• Turning now to FIG. 4, a flow diagram is illustrated which shows a method 400 for displaying clinically-related advertising content and/or clinical information on at least one patient-viewable display device in accordance with an embodiment of the present invention. Such advertising content may include, by way of example only, advertising for a particular medication a patient has been scheduled to receive, which advertising may encourage the patient to select the name brand instead of the generic formulation of the medication. Clinical information may include, by way of example only, educational materials explaining procedures scheduled to be performed for the patient or setting forth the potential side effects of medications the patient is scheduled to receive, educational materials mandated by JCAHO requirements, support group information, and/or selectable links thereto.
  • Initially, as indicated at block 410, a clinical order, clinical diagnosis, and/or information pertaining to a clinical issue associated with a patient is received. Examples of each of these was discussed herein above with reference to FIGS. 2, 3A, and 3B. Subsequently, as indicated at block 412, advertising content (that is, clinically-related advertising content) and/or clinical information pertaining to the clinical order, clinical diagnosis, and/or clinical issue is displayed on at least one patient-viewable display device, for instance, a computing device monitor or the like.
  • With reference to FIG. 5, a flow diagram is illustrated showing a more detailed method 500 for displaying clinically-related advertising content and/or clinical information than the method of FIG. 4 in accordance with an embodiment of the present invention. Initially, as indicated at block 510, a clinical order, clinical diagnosis, and/or information pertaining to a clinical issue associated with an in-patient is received. Subsequently, the clinical order, clinical diagnosis, and/or information pertaining to the clinical issue is associated with an electronic record associated with the in-patient, e.g., an electronic medical record, such as the POWERCHART application available from Cerner Corporation of North Kansas City, Miss. This is indicated at block 512. Subsequently, as indicated at block 514, the electronic record is accessed to obtain the clinical order, clinical diagnosis, and/or information pertaining to the clinical issue, the clinical order, clinical diagnosis, and/or information pertaining to the clinical issue is utilized to select clinically-related advertising content and/or clinical information for display, and the clinically-related advertising content and/or clinical information is displayed on at least one patient-viewable display device.
  • Next, it is determined whether there are any filters to be applied to the clinically-related advertising content and/or clinical information selected, as indicated at block 516. As previously described with respect to step 320 of FIG. 3A, such filters may set forth at least one care giver-specified criterion, in-patient-specified criterion, or institution-specified criterion. If any filters are to be applied, the advertising content and/or clinical information is subsequently filtered based on at least one criterion, as indicated at block 518. Subsequently, or if no filters are to be applied, the clinically-related advertising content and/or clinical information is displayed on at least one patient-viewable display device. This is indicated at block 520.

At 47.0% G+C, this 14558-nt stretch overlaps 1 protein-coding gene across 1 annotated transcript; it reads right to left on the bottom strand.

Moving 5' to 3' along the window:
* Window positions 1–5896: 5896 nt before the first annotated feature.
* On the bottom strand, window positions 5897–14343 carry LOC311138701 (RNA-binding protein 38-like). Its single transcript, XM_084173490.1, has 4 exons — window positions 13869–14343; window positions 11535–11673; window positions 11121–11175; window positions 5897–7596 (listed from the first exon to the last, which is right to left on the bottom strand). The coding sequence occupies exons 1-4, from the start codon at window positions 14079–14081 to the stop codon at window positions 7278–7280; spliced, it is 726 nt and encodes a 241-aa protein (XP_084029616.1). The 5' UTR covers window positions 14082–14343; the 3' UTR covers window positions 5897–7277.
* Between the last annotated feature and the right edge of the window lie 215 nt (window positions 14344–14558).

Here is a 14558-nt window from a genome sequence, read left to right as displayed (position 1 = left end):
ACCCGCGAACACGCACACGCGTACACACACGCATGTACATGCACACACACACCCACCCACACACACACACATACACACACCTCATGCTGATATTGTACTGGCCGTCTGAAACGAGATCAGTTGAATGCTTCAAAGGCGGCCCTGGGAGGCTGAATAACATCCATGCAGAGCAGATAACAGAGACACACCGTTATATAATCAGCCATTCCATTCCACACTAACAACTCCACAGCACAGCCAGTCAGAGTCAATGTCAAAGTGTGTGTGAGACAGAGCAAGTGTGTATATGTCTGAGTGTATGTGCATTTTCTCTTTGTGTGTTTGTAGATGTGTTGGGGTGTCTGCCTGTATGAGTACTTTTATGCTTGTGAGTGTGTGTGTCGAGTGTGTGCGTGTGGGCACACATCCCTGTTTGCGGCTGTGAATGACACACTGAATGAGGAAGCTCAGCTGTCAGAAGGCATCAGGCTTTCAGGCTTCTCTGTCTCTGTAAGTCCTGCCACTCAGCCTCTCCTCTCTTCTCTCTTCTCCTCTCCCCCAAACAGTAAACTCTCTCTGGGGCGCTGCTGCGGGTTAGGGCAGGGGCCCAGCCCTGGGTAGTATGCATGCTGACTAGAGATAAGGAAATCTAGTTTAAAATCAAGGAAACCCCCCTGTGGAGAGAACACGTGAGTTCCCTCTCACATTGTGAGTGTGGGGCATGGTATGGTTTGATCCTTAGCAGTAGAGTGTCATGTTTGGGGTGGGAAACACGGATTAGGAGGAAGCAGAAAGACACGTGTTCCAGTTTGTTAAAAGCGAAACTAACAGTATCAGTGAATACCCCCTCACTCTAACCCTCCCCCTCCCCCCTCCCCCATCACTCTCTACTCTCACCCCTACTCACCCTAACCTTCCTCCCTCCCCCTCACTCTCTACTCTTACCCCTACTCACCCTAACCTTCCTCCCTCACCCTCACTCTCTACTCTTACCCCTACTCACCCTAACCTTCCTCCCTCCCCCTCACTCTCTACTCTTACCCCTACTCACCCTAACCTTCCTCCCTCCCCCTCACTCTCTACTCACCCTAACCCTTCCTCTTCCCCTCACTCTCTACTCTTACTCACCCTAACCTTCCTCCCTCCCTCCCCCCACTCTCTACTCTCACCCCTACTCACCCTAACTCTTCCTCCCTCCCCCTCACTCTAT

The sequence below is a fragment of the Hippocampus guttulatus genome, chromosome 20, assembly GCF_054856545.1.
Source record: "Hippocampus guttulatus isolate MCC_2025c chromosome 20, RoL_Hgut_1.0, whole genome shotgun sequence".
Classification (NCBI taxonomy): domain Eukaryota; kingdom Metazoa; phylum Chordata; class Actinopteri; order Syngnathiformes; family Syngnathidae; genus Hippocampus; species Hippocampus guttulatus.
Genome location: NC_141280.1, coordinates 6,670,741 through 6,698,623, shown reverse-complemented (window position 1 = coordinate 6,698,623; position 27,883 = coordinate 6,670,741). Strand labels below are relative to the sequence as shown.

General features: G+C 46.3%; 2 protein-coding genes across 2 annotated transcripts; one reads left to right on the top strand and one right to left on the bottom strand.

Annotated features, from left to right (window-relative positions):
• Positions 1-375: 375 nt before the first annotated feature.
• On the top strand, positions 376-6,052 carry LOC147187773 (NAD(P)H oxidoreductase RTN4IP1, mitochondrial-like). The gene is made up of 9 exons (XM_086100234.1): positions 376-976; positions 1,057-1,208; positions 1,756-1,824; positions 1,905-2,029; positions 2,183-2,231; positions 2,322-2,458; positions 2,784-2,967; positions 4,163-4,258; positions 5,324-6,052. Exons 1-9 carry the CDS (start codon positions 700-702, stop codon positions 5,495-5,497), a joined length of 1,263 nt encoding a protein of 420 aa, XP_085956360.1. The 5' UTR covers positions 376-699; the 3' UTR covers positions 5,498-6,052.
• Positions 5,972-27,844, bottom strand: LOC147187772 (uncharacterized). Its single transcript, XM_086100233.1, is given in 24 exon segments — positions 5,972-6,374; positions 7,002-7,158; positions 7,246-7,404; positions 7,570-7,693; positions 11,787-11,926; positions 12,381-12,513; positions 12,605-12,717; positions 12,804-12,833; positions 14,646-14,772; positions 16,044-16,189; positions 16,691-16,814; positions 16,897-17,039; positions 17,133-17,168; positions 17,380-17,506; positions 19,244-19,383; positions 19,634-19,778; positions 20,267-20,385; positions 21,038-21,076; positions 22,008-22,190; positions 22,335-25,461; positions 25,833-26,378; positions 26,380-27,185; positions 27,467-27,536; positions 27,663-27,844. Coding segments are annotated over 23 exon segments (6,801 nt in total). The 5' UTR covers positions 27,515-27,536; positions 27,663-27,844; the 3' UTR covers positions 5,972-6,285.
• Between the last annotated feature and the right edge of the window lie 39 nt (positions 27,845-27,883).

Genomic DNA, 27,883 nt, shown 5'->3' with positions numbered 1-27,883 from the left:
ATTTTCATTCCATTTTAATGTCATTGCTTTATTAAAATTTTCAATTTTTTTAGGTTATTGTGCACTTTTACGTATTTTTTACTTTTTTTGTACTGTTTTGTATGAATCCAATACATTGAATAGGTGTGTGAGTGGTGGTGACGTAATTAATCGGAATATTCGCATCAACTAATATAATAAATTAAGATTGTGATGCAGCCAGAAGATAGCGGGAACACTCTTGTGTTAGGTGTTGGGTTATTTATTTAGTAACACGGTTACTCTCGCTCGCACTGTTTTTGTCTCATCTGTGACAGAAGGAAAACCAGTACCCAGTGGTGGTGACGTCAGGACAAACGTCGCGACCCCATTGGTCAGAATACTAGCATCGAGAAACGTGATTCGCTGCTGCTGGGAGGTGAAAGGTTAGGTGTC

• Turning now to FIG. 6A, an exemplary screen display illustrating display of clinically-related in-patient information on a patient-viewable display device, in accordance with an embodiment of the present invention, is illustrated and designated generally as reference numeral 600. It will be understood and appreciated by those of ordinary skill in the art that the screen display of FIG. 6A is provided by way of example only and it is not intended to limit the scope of the present invention in any way. Further, it will be understood and appreciated that the screen display 600 of FIG. 6A may be customized by the in-patient (or other authorized person) such that only those items which he or she wishes to view are displayed. All such variations are contemplated to be within the scope hereof.
  • Screen display 600 includes a demographics display area 602, an email display area 604, a schedule display area 606, an advertising content display area 608, a menu display area 610, and an additional information display area 612. The demographics display area 602 includes basic information about the in-patient to whom the displayed information pertains, such information being derived from an electronic record associated with the in-patient. For example, the demographics display area 602 includes the patient's name, age, date of birth, home address, home telephone number, and emergency contact information, in addition to a picture of the patient. The email display area 604 includes an inbox and a viewing area so that the patient can check his or her email, if desired. The schedule display area 606 includes clinically-related tasks that have been scheduled for the in-patient's day (in accordance with the above-described methods), as well as additional non-clinically-related scheduling information such as institution visiting hours and a chapel service schedule.